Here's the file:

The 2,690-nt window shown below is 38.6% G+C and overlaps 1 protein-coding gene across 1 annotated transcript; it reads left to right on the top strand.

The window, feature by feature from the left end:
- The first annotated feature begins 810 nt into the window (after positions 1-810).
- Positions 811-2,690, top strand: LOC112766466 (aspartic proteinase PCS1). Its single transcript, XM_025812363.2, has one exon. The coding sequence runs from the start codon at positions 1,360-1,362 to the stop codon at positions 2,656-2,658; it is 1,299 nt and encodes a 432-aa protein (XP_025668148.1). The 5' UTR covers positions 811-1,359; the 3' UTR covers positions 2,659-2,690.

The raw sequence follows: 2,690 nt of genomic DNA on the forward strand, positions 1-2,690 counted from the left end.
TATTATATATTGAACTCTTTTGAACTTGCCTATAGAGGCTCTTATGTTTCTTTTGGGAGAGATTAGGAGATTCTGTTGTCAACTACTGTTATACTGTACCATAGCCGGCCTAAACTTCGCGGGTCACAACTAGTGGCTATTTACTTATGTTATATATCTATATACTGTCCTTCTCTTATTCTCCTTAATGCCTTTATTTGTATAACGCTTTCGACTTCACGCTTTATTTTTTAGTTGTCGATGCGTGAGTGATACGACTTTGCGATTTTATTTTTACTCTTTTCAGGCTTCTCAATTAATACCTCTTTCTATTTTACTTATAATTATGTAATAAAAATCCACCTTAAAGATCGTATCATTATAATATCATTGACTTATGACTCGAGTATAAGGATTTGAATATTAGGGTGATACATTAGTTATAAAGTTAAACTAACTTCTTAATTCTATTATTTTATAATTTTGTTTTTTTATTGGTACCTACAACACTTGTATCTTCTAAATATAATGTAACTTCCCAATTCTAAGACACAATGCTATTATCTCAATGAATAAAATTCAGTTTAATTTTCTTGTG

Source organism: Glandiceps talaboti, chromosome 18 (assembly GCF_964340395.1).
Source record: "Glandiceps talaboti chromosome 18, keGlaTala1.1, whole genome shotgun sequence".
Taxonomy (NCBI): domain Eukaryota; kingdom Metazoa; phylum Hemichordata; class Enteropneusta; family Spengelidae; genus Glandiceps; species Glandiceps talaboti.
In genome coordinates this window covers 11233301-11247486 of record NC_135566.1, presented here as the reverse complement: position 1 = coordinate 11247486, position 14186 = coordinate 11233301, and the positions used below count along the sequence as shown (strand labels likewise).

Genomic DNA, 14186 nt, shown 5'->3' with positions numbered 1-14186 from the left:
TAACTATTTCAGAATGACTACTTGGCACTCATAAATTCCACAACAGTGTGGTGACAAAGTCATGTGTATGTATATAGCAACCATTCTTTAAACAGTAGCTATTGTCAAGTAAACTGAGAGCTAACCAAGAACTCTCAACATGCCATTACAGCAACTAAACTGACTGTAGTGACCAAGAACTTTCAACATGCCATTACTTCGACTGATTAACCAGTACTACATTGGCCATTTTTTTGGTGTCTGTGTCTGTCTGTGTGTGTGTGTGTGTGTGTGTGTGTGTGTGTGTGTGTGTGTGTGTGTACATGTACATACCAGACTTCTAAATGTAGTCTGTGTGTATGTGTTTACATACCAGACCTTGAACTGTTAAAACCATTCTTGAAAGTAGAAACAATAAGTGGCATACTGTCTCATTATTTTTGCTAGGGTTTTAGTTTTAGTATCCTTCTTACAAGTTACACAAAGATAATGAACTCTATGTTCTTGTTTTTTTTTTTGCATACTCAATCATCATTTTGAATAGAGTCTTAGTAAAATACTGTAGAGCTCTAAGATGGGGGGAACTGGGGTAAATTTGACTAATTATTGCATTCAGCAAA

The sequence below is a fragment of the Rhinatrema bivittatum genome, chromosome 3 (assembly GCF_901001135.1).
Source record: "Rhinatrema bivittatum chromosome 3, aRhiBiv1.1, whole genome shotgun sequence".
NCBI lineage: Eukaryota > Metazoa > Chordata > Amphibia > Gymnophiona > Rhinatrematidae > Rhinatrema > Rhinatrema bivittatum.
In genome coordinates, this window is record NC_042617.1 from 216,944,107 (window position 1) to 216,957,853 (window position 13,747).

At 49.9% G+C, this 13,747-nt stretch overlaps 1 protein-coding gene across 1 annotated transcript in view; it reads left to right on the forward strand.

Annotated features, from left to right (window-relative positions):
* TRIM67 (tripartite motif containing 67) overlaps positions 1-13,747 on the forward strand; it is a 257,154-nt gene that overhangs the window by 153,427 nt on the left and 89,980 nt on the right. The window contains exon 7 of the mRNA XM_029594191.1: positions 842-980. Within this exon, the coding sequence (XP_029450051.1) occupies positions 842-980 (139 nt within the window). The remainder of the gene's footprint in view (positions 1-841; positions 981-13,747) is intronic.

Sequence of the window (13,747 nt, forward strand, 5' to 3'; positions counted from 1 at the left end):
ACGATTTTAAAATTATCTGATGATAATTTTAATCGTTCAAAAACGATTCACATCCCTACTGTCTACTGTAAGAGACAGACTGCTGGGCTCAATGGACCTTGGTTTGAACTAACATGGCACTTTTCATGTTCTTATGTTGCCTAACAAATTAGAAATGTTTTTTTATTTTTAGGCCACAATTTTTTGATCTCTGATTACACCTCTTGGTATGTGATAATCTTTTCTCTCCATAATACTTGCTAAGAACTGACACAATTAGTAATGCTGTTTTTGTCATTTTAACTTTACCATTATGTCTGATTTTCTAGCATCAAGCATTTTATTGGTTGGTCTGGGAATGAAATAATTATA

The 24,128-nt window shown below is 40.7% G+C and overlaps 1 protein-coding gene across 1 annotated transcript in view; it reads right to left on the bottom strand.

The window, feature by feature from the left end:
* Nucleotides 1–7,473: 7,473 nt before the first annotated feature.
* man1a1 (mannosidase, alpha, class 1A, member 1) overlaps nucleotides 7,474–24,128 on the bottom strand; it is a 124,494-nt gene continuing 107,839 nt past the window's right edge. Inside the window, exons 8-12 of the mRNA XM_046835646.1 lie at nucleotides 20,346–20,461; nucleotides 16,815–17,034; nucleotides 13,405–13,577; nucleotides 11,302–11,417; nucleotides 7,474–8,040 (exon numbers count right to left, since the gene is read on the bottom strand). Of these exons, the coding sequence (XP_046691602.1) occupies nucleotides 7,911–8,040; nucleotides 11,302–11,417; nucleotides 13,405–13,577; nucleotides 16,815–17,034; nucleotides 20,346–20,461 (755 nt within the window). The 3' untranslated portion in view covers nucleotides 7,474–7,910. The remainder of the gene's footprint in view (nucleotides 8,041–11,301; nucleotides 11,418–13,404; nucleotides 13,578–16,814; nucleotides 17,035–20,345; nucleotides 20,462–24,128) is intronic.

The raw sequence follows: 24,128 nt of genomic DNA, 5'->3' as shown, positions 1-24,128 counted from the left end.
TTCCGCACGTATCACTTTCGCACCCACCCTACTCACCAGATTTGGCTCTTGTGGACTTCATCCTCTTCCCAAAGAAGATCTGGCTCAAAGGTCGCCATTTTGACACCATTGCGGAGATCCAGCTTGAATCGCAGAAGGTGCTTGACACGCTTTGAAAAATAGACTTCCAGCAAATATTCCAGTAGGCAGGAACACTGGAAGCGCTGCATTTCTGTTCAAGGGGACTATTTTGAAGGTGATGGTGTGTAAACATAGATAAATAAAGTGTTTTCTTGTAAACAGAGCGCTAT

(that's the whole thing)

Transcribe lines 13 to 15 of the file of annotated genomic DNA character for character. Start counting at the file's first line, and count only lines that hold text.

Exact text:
The sequence below is a fragment of the Rhinatrema bivittatum genome, chromosome 3 (assembly GCF_901001135.1).
Source record: "Rhinatrema bivittatum chromosome 3, aRhiBiv1.1, whole genome shotgun sequence".
NCBI lineage: Eukaryota > Metazoa > Chordata > Amphibia > Gymnophiona > Rhinatrematidae > Rhinatrema > Rhinatrema bivittatum.